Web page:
An Almost Unschooling Mom said...

We try to lead by example. When we want the children to try something new, we do it with them - and hope our excitement will catch on.

Neither of us are very good at positive reinforcement - something we're trying to work on.

And, we try to focus on the "how could you do it?" sort of questions, when the children think they can't do something.

S said...

I also like Carol Dweck and Alfie Kohn. I've been trying to empathize with how hard something can be. Remembering how I feel when I am about to do something new, and sharing those feelings, can sometimes help my kids. I also try to focus on what we learn, even when we fail. The only way to truly fail is to never try at all.

Christy said...

Interesting.

Most of the time, we announce that we will be doing something new. I don't always present it as a choice because often my children will choose to not do whatever the new thing may be. Once they have done it, they are free to choose (for the most part; it may be that there is a certain time commitment before they can opt out) in the future.

Autumn said...

When it comes to a neutral ability (such as learning how to climb something or riding a bike) I've realized that Tommy only tries things and is motivated to succeed when it's his idea, so I've given up on the positive "You can do it!" talk with him. I'll just say something like, "You don't have to do it now. You can try it another time." and turn my back. Five minutes later, I'll spy him trying it and figuring it out.

If it's something else, like trying a new food or going to a new place, I put a positive spin on it, such as, "Oh, boy! We get to try______ tonight, isn't this fun?". Sounds totally silly, but it gets the boys excited about new things, instead of skeptical of them.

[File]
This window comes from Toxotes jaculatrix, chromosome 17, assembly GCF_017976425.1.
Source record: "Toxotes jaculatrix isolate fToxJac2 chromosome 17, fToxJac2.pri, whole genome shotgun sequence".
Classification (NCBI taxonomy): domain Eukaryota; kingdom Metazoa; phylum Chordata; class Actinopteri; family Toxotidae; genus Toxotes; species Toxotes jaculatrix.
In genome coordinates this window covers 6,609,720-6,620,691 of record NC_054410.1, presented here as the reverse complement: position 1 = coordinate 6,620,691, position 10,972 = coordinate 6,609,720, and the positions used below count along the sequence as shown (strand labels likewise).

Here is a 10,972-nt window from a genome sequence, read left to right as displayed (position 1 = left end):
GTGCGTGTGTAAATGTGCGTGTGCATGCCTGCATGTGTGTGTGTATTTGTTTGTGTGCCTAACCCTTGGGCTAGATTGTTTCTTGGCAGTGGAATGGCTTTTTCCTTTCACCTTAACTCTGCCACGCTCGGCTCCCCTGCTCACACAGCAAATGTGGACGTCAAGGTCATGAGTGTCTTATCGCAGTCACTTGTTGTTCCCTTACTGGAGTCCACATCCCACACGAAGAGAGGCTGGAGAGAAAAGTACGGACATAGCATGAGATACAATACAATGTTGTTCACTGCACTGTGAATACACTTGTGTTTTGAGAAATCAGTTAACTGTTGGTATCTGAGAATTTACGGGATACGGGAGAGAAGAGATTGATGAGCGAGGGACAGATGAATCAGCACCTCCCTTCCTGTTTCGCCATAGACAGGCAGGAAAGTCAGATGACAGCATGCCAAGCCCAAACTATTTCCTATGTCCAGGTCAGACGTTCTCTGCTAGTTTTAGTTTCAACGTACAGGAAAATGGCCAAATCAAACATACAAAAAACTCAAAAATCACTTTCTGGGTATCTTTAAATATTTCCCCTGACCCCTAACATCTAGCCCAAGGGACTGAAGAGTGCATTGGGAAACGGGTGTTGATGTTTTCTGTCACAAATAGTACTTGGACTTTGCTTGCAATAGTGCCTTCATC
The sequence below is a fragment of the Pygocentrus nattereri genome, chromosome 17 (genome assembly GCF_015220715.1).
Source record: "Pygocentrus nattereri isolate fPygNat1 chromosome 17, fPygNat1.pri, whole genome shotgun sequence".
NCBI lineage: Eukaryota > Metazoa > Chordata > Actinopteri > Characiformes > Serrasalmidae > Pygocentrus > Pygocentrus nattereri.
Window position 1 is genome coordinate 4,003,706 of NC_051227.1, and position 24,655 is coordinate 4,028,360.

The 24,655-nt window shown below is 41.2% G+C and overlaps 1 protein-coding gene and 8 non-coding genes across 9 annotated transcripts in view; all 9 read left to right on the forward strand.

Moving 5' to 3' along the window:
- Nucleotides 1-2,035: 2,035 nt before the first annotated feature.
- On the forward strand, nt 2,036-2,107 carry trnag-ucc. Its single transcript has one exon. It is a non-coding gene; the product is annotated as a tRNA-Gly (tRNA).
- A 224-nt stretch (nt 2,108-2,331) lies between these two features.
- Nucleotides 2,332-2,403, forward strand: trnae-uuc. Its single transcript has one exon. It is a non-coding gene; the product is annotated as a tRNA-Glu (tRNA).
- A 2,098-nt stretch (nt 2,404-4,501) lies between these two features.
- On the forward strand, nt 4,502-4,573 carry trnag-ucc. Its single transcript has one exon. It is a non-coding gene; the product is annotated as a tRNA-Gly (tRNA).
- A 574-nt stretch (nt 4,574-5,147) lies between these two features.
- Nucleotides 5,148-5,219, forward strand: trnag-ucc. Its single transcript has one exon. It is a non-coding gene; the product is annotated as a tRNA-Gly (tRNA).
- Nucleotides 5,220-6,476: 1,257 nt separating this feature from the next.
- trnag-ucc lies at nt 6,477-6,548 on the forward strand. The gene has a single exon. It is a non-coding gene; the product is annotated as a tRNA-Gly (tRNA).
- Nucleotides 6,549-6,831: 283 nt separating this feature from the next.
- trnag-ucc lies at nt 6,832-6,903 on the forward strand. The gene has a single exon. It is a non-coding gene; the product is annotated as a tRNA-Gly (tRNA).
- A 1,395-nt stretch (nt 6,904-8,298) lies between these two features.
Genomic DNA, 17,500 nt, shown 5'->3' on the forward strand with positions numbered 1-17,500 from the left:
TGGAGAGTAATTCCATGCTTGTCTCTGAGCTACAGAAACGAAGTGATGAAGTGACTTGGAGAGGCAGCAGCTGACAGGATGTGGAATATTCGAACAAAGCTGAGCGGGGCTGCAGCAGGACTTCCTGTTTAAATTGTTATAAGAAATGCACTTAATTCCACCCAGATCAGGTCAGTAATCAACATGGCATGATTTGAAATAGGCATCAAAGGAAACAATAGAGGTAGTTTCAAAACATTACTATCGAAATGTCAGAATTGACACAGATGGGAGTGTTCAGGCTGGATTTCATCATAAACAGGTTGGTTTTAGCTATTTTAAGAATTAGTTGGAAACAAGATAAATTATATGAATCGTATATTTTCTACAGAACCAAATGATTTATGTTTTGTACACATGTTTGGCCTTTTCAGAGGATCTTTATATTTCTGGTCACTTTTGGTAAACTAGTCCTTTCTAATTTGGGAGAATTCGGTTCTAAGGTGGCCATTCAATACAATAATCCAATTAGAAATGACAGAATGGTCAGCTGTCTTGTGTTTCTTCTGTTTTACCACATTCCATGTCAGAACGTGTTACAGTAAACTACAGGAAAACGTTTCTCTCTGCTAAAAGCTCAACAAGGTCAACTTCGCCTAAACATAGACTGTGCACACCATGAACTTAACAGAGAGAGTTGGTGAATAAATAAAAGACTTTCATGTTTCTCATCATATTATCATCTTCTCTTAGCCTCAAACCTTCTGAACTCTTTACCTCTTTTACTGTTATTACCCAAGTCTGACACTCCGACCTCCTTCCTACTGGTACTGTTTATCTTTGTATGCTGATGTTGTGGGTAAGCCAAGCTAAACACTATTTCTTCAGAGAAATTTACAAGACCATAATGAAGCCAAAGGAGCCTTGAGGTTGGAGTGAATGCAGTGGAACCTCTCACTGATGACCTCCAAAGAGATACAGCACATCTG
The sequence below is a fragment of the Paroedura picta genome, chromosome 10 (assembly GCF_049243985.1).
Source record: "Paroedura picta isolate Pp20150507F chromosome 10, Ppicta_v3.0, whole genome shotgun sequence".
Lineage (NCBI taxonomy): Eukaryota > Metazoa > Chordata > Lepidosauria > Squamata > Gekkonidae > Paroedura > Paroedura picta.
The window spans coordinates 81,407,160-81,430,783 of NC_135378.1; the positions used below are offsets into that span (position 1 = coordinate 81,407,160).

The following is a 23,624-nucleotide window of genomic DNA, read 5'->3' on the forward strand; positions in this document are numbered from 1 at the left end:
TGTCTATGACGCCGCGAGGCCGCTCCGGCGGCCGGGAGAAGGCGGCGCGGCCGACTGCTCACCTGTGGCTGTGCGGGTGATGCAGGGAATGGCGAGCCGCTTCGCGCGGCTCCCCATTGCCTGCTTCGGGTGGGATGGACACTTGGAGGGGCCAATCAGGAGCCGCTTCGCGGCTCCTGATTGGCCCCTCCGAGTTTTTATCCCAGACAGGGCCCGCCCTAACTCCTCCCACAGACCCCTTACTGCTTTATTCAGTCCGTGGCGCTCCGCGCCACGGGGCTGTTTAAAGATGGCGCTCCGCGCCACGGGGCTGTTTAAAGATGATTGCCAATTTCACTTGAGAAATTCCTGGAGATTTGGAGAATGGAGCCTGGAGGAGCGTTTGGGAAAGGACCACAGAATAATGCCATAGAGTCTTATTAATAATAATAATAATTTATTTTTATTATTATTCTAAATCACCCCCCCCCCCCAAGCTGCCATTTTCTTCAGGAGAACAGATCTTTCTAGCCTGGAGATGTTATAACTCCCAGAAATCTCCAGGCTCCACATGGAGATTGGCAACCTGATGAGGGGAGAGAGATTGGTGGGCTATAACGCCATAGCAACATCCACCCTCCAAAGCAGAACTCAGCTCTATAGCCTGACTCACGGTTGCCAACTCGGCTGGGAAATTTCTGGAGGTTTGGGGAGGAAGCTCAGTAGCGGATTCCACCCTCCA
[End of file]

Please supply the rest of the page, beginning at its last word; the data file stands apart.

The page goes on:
littlewondersdays said...

I've tried to think about this for the last day. We are definitely positive, glass pretty full people. When it comes to discipline I find myself thanking or acknowledging good behavior. Like today, I was on the phone and did you feel the earth stand still? That was because Little J was actually quiet and waited for me to finish my call. I found myself saying, "Thank you for being courteous while I was on the phone." I could have moved on with our day or simply said, “I noticed you were quiet while I was on the phone”, but we’ve been working on this issue. So, I guess I felt it was important to say more. I don't want to over praise or falsely praise either. It sure is a delicate balance.

littlewondersdays said...

I've tried to think about this for the last day. We are definitely positive, glass pretty full people. When it comes to discipline I find myself thanking or acknowledging good behavior. Like today, I was on the phone and did you feel the earth stand still? That was because Little J was actually quiet and waited for me to finish my call. I found myself saying, "Thank you for being courteous while I was on the phone." I could have moved on with our day or simply said, “I noticed you were quiet while I was on the phone”, but we’ve been working on this issue. So, I guess I felt it was important to say more. I don't want to over praise or falsely praise either. It sure is a delicate balance.

Valerie @ Frugal Family Fun Blog said...

What a great post! I try to let the girls see me trying new things all the time. I think the best way to teach is by example.